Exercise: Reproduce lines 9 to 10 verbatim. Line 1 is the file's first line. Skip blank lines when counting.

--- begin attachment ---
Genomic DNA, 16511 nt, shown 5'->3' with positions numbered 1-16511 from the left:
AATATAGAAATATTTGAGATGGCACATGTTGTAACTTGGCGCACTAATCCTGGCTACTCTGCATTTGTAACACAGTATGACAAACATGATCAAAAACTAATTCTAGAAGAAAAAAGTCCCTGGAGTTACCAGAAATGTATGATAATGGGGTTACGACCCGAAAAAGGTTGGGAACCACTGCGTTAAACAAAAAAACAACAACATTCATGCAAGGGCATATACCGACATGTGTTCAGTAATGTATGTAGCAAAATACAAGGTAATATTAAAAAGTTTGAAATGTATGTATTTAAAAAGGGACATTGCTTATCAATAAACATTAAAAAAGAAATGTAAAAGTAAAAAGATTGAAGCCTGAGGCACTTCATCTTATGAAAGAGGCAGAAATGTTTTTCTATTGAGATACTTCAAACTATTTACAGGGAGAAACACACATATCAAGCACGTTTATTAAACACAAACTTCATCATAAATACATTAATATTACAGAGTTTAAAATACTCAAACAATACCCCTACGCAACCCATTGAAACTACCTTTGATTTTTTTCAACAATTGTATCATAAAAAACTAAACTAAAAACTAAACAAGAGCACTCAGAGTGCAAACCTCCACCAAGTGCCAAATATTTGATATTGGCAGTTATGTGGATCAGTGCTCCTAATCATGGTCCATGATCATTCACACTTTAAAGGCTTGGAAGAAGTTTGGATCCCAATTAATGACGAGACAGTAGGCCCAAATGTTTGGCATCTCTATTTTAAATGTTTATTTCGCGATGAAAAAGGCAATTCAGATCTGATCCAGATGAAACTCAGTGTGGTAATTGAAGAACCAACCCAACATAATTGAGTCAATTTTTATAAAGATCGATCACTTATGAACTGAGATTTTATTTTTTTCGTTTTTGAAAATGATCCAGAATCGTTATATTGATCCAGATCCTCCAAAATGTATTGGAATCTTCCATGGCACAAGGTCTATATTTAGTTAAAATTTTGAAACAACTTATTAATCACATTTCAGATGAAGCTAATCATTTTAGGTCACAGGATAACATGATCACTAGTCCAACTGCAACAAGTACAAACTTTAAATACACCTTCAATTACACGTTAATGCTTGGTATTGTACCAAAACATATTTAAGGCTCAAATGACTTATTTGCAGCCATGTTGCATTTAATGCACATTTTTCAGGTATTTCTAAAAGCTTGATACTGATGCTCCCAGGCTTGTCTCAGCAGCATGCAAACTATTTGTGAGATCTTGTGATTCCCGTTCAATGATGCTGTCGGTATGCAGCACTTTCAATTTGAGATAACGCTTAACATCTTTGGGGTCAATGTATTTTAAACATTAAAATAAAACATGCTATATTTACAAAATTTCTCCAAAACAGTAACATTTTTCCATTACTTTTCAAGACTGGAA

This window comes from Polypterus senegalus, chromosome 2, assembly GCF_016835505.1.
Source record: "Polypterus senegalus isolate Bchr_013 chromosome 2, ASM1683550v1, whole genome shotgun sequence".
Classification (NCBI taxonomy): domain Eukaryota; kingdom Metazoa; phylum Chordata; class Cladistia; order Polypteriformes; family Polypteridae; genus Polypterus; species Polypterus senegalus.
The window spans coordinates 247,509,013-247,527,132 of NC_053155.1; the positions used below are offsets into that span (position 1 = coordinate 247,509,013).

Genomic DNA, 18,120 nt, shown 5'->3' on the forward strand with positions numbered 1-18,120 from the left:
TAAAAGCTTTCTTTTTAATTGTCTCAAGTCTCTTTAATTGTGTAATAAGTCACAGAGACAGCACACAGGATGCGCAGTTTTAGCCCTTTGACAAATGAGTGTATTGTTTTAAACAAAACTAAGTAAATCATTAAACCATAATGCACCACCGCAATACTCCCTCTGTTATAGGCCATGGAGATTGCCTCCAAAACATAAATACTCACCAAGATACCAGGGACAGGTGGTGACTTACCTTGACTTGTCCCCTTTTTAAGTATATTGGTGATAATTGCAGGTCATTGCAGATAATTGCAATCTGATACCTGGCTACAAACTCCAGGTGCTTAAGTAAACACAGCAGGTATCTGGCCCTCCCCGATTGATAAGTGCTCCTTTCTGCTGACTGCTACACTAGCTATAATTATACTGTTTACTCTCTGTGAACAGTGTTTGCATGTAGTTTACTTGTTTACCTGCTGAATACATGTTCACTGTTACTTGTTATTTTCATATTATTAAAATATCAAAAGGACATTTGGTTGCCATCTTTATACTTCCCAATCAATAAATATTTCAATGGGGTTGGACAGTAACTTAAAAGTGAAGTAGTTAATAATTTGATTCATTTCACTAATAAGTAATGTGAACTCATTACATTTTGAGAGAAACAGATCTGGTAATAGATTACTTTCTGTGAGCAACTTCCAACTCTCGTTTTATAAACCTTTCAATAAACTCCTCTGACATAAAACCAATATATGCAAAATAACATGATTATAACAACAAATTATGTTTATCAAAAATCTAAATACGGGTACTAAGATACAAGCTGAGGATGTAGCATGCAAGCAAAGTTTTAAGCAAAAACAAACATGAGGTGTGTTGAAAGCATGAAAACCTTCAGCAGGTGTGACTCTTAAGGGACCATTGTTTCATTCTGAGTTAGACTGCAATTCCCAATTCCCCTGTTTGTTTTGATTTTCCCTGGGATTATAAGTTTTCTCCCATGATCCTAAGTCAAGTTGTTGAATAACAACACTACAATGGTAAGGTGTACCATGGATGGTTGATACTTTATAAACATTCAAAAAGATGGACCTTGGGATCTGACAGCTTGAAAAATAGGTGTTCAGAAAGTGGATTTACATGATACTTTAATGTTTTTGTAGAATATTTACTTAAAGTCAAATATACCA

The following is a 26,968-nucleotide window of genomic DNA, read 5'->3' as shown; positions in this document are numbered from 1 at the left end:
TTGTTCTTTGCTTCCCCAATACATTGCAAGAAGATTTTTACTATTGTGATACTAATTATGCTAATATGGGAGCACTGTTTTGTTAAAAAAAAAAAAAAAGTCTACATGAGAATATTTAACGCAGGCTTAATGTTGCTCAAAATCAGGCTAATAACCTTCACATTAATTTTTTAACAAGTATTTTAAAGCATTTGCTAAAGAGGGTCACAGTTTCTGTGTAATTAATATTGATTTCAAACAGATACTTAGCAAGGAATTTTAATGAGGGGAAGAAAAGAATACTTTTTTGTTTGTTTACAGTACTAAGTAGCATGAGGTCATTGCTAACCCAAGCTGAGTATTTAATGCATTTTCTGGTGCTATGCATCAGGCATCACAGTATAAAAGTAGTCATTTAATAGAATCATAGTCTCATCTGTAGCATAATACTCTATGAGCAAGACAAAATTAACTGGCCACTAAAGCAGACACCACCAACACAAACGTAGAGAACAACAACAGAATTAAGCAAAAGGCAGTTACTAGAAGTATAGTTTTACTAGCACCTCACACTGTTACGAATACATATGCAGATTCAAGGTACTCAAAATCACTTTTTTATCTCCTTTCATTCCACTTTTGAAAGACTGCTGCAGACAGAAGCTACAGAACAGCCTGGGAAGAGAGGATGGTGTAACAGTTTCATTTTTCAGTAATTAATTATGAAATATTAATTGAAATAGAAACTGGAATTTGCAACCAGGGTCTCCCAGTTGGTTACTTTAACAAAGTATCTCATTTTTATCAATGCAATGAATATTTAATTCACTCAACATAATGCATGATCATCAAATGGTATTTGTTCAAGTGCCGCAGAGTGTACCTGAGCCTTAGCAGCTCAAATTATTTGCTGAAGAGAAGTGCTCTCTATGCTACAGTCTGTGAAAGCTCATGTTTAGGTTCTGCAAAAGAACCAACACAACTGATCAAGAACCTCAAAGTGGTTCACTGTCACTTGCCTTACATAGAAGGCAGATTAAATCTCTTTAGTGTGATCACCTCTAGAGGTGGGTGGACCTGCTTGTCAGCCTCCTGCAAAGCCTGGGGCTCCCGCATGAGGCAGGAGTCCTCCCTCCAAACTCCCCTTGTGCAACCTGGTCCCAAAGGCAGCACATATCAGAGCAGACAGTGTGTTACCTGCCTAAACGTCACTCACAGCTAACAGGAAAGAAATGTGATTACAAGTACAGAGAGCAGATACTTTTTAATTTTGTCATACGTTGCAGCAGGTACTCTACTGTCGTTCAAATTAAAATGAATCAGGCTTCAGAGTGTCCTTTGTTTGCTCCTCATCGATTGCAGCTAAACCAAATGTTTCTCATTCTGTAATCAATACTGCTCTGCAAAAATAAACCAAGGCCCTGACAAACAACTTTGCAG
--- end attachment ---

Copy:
The following is a 26,968-nucleotide window of genomic DNA, read 5'->3' as shown; positions in this document are numbered from 1 at the left end:
TTGTTCTTTGCTTCCCCAATACATTGCAAGAAGATTTTTACTATTGTGATACTAATTATGCTAATATGGGAGCACTGTTTTGTTAAAAAAAAAAAAAAAGTCTACATGAGAATATTTAACGCAGGCTTAATGTTGCTCAAAATCAGGCTAATAACCTTCACATTAATTTTTTAACAAGTATTTTAAAGCATTTGCTAAAGAGGGTCACAGTTTCTGTGTAATTAATATTGATTTCAAACAGATACTTAGCAAGGAATTTTAATGAGGGGAAGAAAAGAATACTTTTTTGTTTGTTTACAGTACTAAGTAGCATGAGGTCATTGCTAACCCAAGCTGAGTATTTAATGCATTTTCTGGTGCTATGCATCAGGCATCACAGTATAAAAGTAGTCATTTAATAGAATCATAGTCTCATCTGTAGCATAATACTCTATGAGCAAGACAAAATTAACTGGCCACTAAAGCAGACACCACCAACACAAACGTAGAGAACAACAACAGAATTAAGCAAAAGGCAGTTACTAGAAGTATAGTTTTACTAGCACCTCACACTGTTACGAATACATATGCAGATTCAAGGTACTCAAAATCACTTTTTTATCTCCTTTCATTCCACTTTTGAAAGACTGCTGCAGACAGAAGCTACAGAACAGCCTGGGAAGAGAGGATGGTGTAACAGTTTCATTTTTCAGTAATTAATTATGAAATATTAATTGAAATAGAAACTGGAATTTGCAACCAGGGTCTCCCAGTTGGTTACTTTAACAAAGTATCTCATTTTTATCAATGCAATGAATATTTAATTCACTCAACATAATGCATGATCATCAAATGGTATTTGTTCAAGTGCCGCAGAGTGTACCTGAGCCTTAGCAGCTCAAATTATTTGCTGAAGAGAAGTGCTCTCTATGCTACAGTCTGTGAAAGCTCATGTTTAGGTTCTGCAAAAGAACCAACACAACTGATCAAGAACCTCAAAGTGGTTCACTGTCACTTGCCTTACATAGAAGGCAGATTAAATCTCTTTAGTGTGATCACCTCTAGAGGTGGGTGGACCTGCTTGTCAGCCTCCTGCAAAGCCTGGGGCTCCCGCATGAGGCAGGAGTCCTCCCTCCAAACTCCCCTTGTGCAACCTGGTCCCAAAGGCAGCACATATCAGAGCAGACAGTGTGTTACCTGCCTAAACGTCACTCACAGCTAACAGGAAAGAAATGTGATTACAAGTACAGAGAGCAGATACTTTTTAATTTTGTCATACGTTGCAGCAGGTACTCTACTGTCGTTCAAATTAAAATGAATCAGGCTTCAGAGTGTCCTTTGTTTGCTCCTCATCGATTGCAGCTAAACCAAATGTTTCTCATTCTGTAATCAATACTGCTCTGCAAAAATAAACCAAGGCCCTGACAAACAACTTTGCAG